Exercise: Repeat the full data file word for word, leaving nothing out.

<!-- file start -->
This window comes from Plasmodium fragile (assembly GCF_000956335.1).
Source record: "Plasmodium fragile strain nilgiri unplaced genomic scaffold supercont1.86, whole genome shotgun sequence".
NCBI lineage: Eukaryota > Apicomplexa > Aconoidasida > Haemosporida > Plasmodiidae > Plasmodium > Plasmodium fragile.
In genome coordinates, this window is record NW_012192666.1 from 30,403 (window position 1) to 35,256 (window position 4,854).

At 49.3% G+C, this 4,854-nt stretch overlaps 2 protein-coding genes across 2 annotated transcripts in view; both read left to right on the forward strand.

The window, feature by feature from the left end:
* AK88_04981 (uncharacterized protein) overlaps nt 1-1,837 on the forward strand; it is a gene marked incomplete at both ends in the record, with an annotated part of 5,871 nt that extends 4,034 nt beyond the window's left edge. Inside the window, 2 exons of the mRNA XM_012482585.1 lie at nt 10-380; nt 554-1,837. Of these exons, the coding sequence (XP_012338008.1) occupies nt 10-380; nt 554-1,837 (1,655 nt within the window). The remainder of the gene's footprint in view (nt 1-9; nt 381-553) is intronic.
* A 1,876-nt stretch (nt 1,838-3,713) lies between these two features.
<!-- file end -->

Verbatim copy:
This window comes from Plasmodium fragile (assembly GCF_000956335.1).
Source record: "Plasmodium fragile strain nilgiri unplaced genomic scaffold supercont1.86, whole genome shotgun sequence".
NCBI lineage: Eukaryota > Apicomplexa > Aconoidasida > Haemosporida > Plasmodiidae > Plasmodium > Plasmodium fragile.
In genome coordinates, this window is record NW_012192666.1 from 30,403 (window position 1) to 35,256 (window position 4,854).

At 49.3% G+C, this 4,854-nt stretch overlaps 2 protein-coding genes across 2 annotated transcripts in view; both read left to right on the forward strand.

The window, feature by feature from the left end:
* AK88_04981 (uncharacterized protein) overlaps nt 1-1,837 on the forward strand; it is a gene marked incomplete at both ends in the record, with an annotated part of 5,871 nt that extends 4,034 nt beyond the window's left edge. Inside the window, 2 exons of the mRNA XM_012482585.1 lie at nt 10-380; nt 554-1,837. Of these exons, the coding sequence (XP_012338008.1) occupies nt 10-380; nt 554-1,837 (1,655 nt within the window). The remainder of the gene's footprint in view (nt 1-9; nt 381-553) is intronic.
* A 1,876-nt stretch (nt 1,838-3,713) lies between these two features.